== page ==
3. B

    ByaseL JF-Expert Member

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    Jan 18, 2010
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    Bwana Kioja you may wish to read a follow up article tittled " Can Julius Nyerere International Airport become a hub" which I have just posted.
     
  4. Sanda Matuta

    Sanda Matuta JF-Expert Member

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    Jan 18, 2010
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    ungezionganisha ikawa moja ingekuwa much better!
    thanks anyways so JKNIA its a Hub afterall..........!?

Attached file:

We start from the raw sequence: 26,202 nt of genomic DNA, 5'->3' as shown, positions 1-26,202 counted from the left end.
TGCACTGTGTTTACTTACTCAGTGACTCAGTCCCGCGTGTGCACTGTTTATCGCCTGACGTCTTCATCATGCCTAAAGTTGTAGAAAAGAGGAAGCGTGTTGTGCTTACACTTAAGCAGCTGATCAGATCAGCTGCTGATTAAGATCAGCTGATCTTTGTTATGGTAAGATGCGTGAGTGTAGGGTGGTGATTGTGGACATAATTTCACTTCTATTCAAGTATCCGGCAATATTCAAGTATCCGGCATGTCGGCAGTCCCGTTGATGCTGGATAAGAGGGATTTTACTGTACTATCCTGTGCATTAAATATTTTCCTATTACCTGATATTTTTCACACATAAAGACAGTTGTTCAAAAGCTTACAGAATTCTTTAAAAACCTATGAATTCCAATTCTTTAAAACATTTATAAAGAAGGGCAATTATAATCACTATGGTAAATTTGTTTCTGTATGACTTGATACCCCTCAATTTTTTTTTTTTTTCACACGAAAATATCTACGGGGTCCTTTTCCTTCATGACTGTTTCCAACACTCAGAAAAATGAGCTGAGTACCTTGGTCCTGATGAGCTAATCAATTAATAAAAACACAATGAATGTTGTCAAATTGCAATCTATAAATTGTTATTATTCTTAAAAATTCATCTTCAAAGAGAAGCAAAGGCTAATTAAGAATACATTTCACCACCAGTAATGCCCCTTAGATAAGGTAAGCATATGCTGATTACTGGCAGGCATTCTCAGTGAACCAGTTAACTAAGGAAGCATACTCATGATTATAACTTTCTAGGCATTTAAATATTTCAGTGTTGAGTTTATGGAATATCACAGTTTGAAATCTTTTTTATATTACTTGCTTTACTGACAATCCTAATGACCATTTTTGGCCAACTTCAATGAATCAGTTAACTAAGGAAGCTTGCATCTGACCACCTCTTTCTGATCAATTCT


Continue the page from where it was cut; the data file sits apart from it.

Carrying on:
5. B

    ByaseL JF-Expert Member

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    Jan 18, 2010
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    Indeed JKIA is the only hub in East Africa because it has what it takes to be hub in the aviation context. Same with Jorburg, Addis Ababa and Cairo.
     
  6. N

    Nanu JF-Expert Member

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    Jan 18, 2010
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    JNIA won't qualify. TAA is more operated politically and seems to have threads of ufisadi in its decisions and executions which makes TZ airports one of the regional expensive airports for charges and services it provides.